A New Architecture

This is a first. Usually when we go into these performance previews we’re aware of the architecture we’re reviewing, all we’re missing are the intimate details of how well it performs. This was the case for Conroe, Nehalem and Lynnfield (we sat Westmere out until final hardware was ready). Sandy Bridge, is a different story entirely.

Here’s what we do know.

Sandy Bridge is a 32nm CPU with an on-die GPU. While Clarkdale/Arrandale have a 45nm GPU on package, Sandy Bridge moves the GPU transistors on die. Not only is the GPU on die but it shares the L3 cache of the CPU.

There are two different GPU configurations, referred to internally as 1 core or 2 cores. A single GPU core in this case refers to 6 EUs, Intel’s graphics processor equivalent (NVIDIA would call them CUDA cores). Sandy Bridge will be offered in configurations with 6 or 12 EUs.

While the numbers may not sound like much, the Sandy Bridge GPU is significantly redesigned compared to what’s out currently. Intel already announced a ~2x performance improvement compared to Clarkdale/Arrandale, and I can say that after testing Sandy Bridge Intel has been able to achieve at least that.

Both the CPU and GPU on SB will be able to turbo independently of one another. If you’re playing a game that uses more GPU than CPU, the CPU may run at stock speed (or lower) and the GPU can use the additional thermal headroom to clock up. The same applies in reverse if you’re running something computationally intensive.

On the CPU side little is known about the execution pipeline. Sandy Bridge enables support for AVX instructions, just like Bulldozer. The CPU will also have dedicated hardware video transcoding hardware to fend off advances by GPUs in the transcoding space.

Caches remain mostly unchanged. The L1 cache is still 64KB (32KB instruction + 32KB data) and the L2 is still a low latency 256KB. I measured both as still 4 and 10 cycles respectively. The L3 cache has changed however.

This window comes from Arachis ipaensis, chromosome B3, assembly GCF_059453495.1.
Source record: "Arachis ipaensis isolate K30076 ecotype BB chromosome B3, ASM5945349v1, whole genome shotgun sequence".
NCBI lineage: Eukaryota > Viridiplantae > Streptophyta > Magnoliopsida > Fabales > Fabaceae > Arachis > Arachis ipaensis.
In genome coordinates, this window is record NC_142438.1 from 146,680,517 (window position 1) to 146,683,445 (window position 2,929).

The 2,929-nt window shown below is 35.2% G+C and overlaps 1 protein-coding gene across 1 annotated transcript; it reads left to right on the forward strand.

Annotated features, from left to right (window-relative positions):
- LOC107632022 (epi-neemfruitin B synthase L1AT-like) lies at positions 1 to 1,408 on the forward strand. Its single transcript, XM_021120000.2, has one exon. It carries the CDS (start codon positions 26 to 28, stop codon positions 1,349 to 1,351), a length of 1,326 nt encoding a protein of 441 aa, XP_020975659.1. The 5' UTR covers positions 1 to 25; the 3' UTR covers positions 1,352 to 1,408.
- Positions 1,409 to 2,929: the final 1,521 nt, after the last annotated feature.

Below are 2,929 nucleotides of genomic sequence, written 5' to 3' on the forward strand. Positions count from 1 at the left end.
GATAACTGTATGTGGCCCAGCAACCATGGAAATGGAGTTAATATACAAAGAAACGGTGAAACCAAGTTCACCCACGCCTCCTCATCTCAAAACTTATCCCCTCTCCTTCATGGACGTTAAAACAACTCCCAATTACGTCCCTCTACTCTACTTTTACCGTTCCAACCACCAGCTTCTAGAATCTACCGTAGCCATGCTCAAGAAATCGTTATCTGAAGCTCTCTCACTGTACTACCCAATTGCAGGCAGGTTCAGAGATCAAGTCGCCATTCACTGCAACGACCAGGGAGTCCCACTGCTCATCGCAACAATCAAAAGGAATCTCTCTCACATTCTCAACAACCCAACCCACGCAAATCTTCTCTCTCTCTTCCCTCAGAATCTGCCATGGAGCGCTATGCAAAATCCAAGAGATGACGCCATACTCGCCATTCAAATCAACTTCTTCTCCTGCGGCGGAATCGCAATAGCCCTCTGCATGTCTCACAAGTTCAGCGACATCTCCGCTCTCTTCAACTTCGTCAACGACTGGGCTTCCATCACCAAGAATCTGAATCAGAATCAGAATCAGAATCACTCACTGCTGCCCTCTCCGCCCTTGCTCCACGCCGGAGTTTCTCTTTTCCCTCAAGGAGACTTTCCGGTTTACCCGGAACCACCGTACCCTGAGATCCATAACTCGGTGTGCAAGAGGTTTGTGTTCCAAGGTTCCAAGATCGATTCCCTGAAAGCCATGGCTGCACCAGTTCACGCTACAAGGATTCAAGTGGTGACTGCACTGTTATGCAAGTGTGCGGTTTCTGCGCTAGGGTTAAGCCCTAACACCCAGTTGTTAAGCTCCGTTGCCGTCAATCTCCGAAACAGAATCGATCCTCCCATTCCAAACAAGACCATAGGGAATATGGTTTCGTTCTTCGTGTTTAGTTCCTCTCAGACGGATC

Only the Core i7 2600 has an 8MB L3 cache, the 2400, 2500 and 2600 have a 6MB L3 and the 2100 has a 3MB L3. The L3 size should matter more with Sandy Bridge due to the fact that it’s shared by the GPU in those cases where the integrated graphics is active. I am a bit puzzled why Intel strayed from the steadfast 2MB L3 per core Nehalem’s lead architect wanted to commit to. I guess I’ll find out more from him at IDF :)

The other change appears to either be L3 cache latency or prefetcher aggressiveness, or both. Although most third party tools don’t accurately measure L3 latency they can usually give you a rough idea of latency changes between similar architectures. In this case I turned to cachemem which reported Sandy Bridge’s L3 latency as 26 cycles, down from ~35 in Lynnfield (Lynnfield’s actual L3 latency is 42 clocks).

As I mentioned before, I’m not sure whether this is the result of a lower latency L3 cache or more aggressive prefetchers, or both. I had limited time with the system and was unfortunately unable to do much more.

And that’s about it. I can fit everything I know about Sandy Bridge onto a single page and even then it’s not telling us much. We’ll certainly find out more at IDF next month. What I will say is this: Sandy Bridge is not a minor update. As you’ll soon see, the performance improvements the CPU will offer across the board will make most anyone want to upgrade.

A New Name A New Socket and New Chipsets